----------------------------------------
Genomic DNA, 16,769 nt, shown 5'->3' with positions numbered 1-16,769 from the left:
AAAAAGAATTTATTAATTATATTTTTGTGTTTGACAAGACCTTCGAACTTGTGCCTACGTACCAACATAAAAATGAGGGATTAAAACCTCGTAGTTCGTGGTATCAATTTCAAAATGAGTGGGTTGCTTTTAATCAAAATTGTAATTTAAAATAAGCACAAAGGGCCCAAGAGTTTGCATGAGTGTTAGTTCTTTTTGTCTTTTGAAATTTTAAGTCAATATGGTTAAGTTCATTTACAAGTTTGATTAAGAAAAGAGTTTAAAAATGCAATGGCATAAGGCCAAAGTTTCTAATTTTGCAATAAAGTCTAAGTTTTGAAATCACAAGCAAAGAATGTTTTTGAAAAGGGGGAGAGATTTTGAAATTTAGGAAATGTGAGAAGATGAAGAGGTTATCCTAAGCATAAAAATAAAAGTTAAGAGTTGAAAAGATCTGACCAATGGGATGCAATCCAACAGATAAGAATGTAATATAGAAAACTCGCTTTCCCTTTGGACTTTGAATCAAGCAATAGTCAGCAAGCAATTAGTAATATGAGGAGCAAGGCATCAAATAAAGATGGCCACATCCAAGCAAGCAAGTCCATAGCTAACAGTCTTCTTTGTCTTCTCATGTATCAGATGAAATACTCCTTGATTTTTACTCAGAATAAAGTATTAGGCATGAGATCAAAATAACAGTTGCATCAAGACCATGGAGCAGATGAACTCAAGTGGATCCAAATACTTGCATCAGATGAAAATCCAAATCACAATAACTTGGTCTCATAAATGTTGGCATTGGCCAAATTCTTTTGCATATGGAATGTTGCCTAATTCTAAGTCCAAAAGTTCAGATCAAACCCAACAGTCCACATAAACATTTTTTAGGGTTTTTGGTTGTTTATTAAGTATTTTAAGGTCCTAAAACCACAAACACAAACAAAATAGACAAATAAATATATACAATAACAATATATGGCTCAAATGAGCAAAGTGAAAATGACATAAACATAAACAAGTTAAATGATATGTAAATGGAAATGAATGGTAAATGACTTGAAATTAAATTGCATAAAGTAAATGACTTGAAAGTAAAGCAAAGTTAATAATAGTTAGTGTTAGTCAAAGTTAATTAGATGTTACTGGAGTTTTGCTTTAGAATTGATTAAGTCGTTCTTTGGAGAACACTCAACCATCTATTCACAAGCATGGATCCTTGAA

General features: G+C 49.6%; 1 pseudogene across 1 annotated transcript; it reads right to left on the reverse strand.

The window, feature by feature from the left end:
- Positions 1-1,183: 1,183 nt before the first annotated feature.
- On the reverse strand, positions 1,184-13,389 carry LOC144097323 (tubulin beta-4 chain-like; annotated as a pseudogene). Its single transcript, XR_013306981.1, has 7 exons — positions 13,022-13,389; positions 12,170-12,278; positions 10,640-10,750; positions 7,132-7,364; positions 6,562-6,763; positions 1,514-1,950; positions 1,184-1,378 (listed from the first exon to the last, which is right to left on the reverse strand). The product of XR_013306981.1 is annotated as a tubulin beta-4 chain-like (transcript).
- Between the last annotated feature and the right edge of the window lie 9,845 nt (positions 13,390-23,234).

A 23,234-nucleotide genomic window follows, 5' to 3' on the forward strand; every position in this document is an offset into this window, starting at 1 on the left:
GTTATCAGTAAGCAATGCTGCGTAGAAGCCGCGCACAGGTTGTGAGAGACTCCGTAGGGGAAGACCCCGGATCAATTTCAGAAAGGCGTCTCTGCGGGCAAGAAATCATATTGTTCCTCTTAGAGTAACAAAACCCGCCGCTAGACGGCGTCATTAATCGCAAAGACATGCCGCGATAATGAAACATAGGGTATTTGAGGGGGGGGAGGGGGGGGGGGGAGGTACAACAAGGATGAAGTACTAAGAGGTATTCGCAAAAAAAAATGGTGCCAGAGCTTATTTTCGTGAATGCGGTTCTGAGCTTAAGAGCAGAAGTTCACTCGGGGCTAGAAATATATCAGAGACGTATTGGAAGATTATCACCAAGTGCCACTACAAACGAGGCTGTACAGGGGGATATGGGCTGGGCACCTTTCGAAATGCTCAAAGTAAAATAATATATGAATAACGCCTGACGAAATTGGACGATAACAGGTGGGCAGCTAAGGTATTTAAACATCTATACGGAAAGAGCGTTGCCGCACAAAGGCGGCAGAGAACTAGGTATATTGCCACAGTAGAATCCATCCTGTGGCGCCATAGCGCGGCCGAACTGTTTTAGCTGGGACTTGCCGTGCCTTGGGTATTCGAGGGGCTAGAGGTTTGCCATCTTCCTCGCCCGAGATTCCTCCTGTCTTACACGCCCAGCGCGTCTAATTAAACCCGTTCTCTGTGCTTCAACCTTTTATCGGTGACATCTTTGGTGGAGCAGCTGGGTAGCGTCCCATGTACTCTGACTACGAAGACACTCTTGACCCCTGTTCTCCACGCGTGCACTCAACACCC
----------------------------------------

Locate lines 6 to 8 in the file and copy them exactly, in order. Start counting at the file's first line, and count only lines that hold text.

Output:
- On the reverse strand, positions 1,184-13,389 carry LOC144097323 (tubulin beta-4 chain-like; annotated as a pseudogene). Its single transcript, XR_013306981.1, has 7 exons — positions 13,022-13,389; positions 12,170-12,278; positions 10,640-10,750; positions 7,132-7,364; positions 6,562-6,763; positions 1,514-1,950; positions 1,184-1,378 (listed from the first exon to the last, which is right to left on the reverse strand). The product of XR_013306981.1 is annotated as a tubulin beta-4 chain-like (transcript).
- Between the last annotated feature and the right edge of the window lie 9,845 nt (positions 13,390-23,234).

A 23,234-nucleotide genomic window follows, 5' to 3' on the forward strand; every position in this document is an offset into this window, starting at 1 on the left: